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Inland Empire And The Depression

             The Great Depression was a disastrous time in history that affected millions of people through out the entire United States. It began in 1929 and continued on, to some point, until 1939. People lost their jobs, and families lost their homes. The country was in total chaos. The depression would have lasting impacts over the entire country. This research paper will examine the effect of the depression in eastern Washington State and the Inland Empire. The great depression most lasting impact in the Inland Empire would come about through President Franklin Delano Roosevelt's New Deal reforms. Although the depression meant hard times for people it would lead Washington State to greater prosperity. One attorney would write, "Sweet are the uses of adversity." "The big project that was just out of reach in a dozen years of prosperity became possible at last in the time of black depression. Food will grow in the place of sage brush"(Redfield A. Roy).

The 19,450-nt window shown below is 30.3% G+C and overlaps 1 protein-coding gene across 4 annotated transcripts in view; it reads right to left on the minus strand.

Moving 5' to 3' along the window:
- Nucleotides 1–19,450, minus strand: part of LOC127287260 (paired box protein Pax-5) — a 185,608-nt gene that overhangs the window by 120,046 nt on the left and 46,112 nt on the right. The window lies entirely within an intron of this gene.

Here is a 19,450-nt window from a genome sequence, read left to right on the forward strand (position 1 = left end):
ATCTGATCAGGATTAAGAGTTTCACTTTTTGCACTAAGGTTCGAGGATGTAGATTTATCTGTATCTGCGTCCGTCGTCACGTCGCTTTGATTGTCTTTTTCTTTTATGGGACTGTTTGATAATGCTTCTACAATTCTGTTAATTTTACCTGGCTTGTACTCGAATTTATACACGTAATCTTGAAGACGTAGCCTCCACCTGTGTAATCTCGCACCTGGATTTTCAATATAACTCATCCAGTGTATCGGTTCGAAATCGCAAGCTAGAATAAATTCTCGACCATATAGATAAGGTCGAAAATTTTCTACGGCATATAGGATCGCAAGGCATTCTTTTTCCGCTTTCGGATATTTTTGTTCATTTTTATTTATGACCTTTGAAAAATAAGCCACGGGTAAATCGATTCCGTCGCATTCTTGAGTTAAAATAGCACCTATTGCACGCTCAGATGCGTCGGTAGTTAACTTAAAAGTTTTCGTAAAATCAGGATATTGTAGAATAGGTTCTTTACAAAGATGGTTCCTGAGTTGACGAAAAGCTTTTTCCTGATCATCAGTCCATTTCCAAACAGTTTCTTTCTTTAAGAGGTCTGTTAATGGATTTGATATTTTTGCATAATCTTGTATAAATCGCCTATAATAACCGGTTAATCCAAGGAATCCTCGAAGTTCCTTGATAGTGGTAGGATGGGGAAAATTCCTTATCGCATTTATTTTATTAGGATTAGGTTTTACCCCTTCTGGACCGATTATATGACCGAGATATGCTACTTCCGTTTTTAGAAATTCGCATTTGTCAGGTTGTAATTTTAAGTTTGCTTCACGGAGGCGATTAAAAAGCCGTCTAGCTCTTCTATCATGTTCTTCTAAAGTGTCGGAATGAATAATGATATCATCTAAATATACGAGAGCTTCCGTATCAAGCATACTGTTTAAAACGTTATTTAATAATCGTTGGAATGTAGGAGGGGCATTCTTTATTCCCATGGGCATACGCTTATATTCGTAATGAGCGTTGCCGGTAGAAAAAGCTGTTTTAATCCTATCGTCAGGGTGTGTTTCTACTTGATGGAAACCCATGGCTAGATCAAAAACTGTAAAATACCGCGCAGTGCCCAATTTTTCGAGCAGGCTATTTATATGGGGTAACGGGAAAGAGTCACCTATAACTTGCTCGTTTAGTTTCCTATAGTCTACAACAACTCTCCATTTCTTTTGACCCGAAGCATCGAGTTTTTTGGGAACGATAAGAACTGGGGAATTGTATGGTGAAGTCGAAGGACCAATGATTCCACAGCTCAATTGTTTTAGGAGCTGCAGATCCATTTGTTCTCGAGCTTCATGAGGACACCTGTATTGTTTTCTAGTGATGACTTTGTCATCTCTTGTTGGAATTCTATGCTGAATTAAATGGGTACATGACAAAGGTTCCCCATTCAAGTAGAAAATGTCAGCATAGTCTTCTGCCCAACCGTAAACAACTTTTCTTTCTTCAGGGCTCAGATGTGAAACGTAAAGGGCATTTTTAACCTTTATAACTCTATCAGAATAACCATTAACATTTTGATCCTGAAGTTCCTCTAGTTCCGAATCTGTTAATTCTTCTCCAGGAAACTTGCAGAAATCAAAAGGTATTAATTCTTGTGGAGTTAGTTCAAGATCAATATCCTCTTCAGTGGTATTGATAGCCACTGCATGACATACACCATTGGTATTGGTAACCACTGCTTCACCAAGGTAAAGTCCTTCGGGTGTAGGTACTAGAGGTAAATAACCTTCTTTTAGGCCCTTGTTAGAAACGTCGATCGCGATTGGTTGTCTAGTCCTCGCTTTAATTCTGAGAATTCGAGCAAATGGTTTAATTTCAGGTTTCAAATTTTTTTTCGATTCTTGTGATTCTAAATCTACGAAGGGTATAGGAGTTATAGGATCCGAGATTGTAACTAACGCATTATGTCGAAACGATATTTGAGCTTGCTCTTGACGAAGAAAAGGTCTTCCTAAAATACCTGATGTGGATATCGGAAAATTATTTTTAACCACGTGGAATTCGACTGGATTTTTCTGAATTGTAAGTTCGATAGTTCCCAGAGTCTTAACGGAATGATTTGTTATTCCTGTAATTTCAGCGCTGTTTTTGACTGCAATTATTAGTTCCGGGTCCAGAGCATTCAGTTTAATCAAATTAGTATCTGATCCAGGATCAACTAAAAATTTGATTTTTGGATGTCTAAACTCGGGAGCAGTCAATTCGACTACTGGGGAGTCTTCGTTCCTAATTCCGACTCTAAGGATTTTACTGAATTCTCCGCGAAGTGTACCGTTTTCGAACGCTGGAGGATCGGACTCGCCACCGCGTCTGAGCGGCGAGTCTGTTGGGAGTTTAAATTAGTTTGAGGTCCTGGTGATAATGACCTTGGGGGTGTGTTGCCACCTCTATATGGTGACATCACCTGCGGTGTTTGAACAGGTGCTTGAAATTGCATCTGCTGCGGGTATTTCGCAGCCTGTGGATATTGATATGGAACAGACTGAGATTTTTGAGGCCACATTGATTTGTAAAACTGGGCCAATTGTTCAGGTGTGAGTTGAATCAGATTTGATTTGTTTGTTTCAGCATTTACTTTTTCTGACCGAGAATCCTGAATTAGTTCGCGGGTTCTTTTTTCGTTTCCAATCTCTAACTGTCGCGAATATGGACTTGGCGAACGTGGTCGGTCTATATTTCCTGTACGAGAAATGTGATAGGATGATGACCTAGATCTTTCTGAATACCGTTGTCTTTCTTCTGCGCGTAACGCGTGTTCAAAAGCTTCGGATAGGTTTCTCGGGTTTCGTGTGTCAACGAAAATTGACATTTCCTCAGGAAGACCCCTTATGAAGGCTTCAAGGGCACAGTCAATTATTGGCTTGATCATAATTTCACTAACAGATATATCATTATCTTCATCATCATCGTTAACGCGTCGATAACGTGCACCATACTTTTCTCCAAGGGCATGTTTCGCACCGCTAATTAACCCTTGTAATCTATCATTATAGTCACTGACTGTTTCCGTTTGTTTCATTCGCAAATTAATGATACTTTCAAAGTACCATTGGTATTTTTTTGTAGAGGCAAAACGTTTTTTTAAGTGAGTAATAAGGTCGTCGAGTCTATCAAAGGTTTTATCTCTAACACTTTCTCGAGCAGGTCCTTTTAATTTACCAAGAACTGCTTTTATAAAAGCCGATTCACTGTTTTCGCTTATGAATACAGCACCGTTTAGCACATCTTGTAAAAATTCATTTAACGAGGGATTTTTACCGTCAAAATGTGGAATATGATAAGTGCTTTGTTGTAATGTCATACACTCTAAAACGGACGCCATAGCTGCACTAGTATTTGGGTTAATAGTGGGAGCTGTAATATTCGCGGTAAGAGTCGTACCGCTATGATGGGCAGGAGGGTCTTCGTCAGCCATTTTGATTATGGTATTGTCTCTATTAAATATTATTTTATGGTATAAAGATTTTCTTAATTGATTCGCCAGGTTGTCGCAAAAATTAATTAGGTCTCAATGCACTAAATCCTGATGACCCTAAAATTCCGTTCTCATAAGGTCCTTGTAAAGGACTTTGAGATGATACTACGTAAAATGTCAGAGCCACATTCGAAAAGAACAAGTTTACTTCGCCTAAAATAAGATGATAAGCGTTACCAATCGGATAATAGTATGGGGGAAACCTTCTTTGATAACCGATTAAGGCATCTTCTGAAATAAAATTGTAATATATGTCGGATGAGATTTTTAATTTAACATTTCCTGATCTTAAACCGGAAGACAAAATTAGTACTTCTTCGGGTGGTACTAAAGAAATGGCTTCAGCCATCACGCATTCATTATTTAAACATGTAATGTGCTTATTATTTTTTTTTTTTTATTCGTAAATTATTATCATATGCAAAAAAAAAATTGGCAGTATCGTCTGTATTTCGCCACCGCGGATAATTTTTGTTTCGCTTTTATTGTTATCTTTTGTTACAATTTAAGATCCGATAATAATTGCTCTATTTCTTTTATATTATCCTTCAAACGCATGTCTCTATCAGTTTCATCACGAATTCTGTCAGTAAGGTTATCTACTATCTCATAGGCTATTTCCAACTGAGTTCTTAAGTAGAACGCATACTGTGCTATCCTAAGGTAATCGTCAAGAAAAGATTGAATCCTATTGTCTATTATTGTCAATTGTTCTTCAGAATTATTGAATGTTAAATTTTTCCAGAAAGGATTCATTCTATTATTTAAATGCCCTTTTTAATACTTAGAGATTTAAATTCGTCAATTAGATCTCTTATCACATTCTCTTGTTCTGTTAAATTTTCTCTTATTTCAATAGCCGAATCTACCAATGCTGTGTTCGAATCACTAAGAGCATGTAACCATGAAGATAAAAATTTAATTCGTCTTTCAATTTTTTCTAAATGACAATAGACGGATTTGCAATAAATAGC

There were several factors that contributed to the start of the Great Depression. One of them is the crash of the stock market. It was 1929, and Republican Herbert Hoover had just been recently elected. During the previous few years, the stock market had been steadily rising, and everyone wanted his or her piece of the profits. By this time, over 1.5 million people owned stock in different companies. (Turner) People in every kind of financial situation owned stocks. It seemed that it was an easy way to make money, and most investors were getting rich. The stock market reached its all-time high on September 3,1929. This caused even more people to buy stock. In October of 1929, however, the stock prices slowly began to decrease. This did not bother the stockholders that much because they just figured that the stocks would go back up like they always did. Unfortunately, these predictions were terribly wrong. On the 29th of October known as the "Black Tuesday" was just the beginning of the great depression.

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